Enemies of the Cross of Christ: The Terminology of the Cross and Conflict in Philippians

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Bloomsbury Academic, Nov 15, 2002 - Religion - 278 pages
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'Enemies of the Cross' employs classical rhetorical analysis to examine how Paul structures a deliberative argument using his understanding of the 'cross of Christ'. His goals are to guide/advise the Philippian community through internal and external strife (ch. 2), combat his opponents (ch.3), and develop his notion of the eschatological community (3:18-21). Williams proposes that while Paul has a 'theology of the death of Jesus', of which cross terminology is one of several aspects, this terminology is used almost exclusively in polemical/conflictual contexts. Hence Paul appears to be using 'cross of Christ' not so much as a doctrine but rather as a rhetorical tool, in a context of conflict and strife, to support his understanding of eschatology, apostolic service, the nature of Christian existence, and community among the saints.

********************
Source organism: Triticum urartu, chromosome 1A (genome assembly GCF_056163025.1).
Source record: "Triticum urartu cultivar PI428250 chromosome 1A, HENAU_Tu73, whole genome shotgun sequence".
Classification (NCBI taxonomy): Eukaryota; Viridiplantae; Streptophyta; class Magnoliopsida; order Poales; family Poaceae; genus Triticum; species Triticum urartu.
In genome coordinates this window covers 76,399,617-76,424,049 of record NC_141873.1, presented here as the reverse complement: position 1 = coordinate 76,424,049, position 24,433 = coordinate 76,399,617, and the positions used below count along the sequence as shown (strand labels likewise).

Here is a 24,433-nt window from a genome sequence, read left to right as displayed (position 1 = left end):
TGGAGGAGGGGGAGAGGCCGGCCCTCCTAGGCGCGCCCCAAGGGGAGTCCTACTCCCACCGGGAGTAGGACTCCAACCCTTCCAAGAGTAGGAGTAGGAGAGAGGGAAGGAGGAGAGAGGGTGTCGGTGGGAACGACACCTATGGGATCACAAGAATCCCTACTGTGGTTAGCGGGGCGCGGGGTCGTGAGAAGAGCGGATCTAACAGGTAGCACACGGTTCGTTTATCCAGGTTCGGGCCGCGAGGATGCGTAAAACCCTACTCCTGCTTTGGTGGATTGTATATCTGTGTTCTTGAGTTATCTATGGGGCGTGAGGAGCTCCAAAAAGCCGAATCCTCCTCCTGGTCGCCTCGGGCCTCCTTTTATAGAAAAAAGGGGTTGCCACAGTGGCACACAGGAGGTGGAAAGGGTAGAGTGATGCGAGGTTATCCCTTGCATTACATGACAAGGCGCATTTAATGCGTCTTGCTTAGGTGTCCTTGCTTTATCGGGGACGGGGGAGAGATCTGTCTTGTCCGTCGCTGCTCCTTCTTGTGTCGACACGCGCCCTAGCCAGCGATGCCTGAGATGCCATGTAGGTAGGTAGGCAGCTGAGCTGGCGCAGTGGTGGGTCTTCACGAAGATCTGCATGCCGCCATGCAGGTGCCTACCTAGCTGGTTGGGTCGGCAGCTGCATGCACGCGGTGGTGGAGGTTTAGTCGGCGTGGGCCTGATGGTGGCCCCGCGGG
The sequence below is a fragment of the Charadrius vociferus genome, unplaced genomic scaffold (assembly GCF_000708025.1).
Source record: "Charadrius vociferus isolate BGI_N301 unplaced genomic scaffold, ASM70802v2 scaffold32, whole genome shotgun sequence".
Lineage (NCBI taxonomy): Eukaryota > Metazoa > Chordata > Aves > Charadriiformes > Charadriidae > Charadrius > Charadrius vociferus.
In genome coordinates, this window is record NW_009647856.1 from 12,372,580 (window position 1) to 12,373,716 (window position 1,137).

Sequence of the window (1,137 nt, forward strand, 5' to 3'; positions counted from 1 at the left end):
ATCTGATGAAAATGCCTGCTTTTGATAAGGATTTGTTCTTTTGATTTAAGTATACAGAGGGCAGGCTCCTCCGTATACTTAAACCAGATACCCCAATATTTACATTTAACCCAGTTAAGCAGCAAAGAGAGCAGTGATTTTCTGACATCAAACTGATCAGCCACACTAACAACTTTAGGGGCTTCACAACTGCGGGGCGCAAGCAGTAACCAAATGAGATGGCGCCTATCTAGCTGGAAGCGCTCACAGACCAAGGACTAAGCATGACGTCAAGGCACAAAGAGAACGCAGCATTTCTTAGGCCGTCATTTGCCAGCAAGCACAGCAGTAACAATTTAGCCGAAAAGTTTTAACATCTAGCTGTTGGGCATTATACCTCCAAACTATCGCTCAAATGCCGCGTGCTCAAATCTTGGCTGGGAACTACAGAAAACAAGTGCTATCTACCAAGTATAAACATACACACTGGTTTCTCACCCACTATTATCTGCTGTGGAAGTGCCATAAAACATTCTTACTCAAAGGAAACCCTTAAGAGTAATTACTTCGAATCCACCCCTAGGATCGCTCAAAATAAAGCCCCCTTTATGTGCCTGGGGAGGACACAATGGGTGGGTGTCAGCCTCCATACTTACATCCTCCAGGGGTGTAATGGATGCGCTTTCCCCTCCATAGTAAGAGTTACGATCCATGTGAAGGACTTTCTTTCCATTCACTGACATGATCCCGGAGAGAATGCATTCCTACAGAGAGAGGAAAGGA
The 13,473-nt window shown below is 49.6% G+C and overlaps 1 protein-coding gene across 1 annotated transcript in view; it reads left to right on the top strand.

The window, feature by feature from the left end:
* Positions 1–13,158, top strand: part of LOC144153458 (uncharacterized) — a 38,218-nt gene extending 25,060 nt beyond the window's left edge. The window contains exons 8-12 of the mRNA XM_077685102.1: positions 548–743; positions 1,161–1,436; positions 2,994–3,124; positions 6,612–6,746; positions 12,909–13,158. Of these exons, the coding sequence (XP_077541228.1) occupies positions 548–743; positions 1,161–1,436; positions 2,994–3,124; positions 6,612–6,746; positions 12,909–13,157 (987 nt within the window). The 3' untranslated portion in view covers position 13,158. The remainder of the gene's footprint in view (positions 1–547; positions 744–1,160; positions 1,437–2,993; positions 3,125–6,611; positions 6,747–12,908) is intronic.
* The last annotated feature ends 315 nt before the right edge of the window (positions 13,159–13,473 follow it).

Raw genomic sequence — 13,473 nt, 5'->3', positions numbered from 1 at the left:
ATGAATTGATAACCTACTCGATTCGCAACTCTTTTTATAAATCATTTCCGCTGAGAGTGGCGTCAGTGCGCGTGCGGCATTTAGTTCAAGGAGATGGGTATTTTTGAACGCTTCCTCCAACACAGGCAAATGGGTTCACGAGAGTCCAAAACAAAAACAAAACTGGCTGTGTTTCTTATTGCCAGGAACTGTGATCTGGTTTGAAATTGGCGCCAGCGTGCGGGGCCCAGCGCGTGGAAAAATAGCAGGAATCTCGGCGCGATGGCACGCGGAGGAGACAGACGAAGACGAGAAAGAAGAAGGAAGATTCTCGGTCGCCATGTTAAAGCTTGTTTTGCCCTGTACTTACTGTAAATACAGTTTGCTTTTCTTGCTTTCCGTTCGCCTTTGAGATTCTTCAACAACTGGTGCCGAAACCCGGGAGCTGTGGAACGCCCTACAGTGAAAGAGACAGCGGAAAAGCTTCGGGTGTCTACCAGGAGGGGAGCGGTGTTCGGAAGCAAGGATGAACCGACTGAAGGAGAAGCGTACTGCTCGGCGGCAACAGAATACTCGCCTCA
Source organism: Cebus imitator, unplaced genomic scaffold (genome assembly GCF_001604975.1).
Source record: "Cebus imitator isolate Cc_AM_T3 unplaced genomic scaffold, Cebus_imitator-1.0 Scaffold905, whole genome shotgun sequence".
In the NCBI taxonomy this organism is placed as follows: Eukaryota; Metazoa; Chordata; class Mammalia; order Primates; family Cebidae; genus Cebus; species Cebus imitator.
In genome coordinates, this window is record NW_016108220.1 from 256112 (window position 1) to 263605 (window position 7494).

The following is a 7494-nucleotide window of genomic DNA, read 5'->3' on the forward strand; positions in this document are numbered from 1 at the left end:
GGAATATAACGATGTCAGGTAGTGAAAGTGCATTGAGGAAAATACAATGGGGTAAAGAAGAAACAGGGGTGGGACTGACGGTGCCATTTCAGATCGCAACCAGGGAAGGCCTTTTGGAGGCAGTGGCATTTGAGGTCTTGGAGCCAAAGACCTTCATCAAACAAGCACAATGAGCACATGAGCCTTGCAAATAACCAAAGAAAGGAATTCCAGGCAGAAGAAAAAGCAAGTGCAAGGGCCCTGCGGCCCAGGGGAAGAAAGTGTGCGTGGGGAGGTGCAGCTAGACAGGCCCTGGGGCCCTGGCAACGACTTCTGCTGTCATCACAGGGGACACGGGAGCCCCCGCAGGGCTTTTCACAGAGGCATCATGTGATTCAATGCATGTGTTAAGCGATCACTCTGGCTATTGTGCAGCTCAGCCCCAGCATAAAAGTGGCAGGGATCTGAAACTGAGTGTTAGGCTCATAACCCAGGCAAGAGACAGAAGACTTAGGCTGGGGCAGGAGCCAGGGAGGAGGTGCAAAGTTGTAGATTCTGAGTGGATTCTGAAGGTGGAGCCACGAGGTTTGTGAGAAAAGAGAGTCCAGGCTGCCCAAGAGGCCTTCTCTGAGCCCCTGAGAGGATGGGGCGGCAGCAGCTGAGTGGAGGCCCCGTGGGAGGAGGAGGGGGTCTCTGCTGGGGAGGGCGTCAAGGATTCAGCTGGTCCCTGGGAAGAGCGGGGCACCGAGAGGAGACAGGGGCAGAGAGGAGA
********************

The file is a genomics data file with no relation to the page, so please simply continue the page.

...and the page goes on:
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About the author (2002)

Demetrius Williams is Assistant Professor, Department of Classical Studies, Tulane University, New Orleans, Louisiana.

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